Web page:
Originally posted by 2LaZ2race View Post
                                  A lease to me implies that you have partial if not full control of the horse. You make decisions about its care and its training etc. The horses still lived at her house, she still made decisions about their future and health, you were just an exercise rider.
                                  No, a partial lease doesn't usually involve any of that. The only difference is that you're paying for a RIGHT to ride the horse.

                                  And most partial lease agreements that I've seen (and the one that was signed by my part leaser) involve some level of care for horse and tack.

                                  Comment


                                  • #37
                                    Thats awful! You were "helping" her to exercise horses and then were paying her to ride them, and now, when you are down and out, she is charging you? Geez.

                                    I wish you lived closer to me, I would love someone who likes horses to come and ride, and I don't charge them and no barn chores whatsoever are required. I can't believe you were paying to exercise her horses. That is different than your standard lease situation, shame on her for gettin greedy.
                                    www.lazydacres.com

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                                    • #38
                                      Plus she has cute ponies

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                                      • #39
                                        There is a difference to me between "leasing" a broke horse that I can be competitive on and "exercising" a remedial horse that has issues which I am schooling. If I got special things for the remedial horse then I would pay for those things, like tack or supplements because they are outside what the horse woudl need if I was not there.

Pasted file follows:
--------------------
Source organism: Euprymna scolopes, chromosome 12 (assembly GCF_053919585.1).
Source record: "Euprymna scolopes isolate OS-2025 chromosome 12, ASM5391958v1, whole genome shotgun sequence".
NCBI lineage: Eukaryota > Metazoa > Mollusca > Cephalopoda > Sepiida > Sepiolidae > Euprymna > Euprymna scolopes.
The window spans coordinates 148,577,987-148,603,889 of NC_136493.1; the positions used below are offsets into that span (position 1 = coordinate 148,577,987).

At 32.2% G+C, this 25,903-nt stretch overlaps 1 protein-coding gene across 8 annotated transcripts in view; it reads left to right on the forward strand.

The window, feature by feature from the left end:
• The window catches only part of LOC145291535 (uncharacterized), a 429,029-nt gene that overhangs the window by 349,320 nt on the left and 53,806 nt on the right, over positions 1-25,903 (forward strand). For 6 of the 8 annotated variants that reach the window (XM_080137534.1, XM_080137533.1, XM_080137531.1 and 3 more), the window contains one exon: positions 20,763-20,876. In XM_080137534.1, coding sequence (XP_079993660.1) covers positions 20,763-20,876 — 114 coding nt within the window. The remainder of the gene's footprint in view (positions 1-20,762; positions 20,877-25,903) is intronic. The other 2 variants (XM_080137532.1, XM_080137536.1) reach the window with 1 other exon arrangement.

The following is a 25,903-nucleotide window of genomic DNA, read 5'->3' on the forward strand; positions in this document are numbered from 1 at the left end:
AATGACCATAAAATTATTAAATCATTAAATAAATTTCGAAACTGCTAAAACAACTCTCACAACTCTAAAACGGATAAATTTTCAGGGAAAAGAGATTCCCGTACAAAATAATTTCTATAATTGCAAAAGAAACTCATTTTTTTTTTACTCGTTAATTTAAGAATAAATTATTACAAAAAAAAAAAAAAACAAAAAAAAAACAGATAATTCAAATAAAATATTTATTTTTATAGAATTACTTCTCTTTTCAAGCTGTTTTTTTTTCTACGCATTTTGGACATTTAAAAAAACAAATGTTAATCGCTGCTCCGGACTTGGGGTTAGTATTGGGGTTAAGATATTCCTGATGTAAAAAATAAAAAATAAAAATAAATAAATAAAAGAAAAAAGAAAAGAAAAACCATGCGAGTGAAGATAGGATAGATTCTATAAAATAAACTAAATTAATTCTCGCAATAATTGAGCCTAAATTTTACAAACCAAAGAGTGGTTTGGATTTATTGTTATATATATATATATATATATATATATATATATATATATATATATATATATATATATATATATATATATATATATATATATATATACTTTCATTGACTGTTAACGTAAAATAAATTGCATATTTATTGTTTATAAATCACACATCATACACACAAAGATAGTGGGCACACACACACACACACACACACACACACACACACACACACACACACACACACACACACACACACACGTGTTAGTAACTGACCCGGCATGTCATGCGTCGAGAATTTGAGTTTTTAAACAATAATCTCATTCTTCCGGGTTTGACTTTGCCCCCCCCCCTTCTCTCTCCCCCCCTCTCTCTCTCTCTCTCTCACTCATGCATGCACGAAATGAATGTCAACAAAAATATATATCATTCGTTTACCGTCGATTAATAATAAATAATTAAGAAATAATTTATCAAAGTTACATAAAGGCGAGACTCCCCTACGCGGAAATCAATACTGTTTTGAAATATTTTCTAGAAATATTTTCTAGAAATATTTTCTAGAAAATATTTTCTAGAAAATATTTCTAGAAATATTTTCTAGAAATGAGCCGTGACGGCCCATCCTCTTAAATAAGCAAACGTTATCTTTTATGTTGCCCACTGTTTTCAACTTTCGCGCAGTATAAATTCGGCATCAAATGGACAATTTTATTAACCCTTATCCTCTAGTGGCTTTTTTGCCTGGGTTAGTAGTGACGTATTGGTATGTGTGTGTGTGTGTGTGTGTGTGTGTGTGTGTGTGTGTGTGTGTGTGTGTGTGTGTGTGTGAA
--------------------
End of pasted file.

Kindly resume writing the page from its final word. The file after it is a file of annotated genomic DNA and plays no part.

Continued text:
As far as doing extra things to be helpful some people just don't give a crap. Just because you like a barn neat and tack clean doesn't mean that the owner notices when they filthy. You walk a really fine line between being appreciated and being ignored or snubbed. If you said "well I cleaned your tack everyday" the owner would respond with "oh yeah well I don't care if it's dirty or not, never asked you to, and besides I provided you with a horse so I was doing you the favor."

                                        I think the lease ending is a moral issue that some people seem to be ignoring. The OP was injured, if the owner was actually a decent human she would have ended the lease there or continued it when the OP was back. Instead she wants to get what she thinks she deserves (money or labor, neither appreciated).
                                        http://weanieeventer.blogspot.com/

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                                        • #40
                                          Originally posted by vacation1 View Post
                                          The owner's actions may or may not be legally defensible, but they're morally questionable at best.
                                          I do agree with you there and I think the only way we can describe it now is "questionable" since we don't have the whole story. She may have leased out the horses since she lost her job/got hurt/whatever and needed help with bills in order to pay for their care. But morally correct and legally correct are two entirely different things. From your post, you agree with me on that point. As for changing the terms of the relationship from friends to professional, that's why they say not to mix friends and money! I think we all eventually learn that lesson the hard way.
                                          ***Honorary Member of the "What is BOSS?" Cult...er...CLIQUE***
                                          ***Prominent Member of the 'Irrelevent Posters Clique'***
                                          CrayolaPosse ~ Bluegreen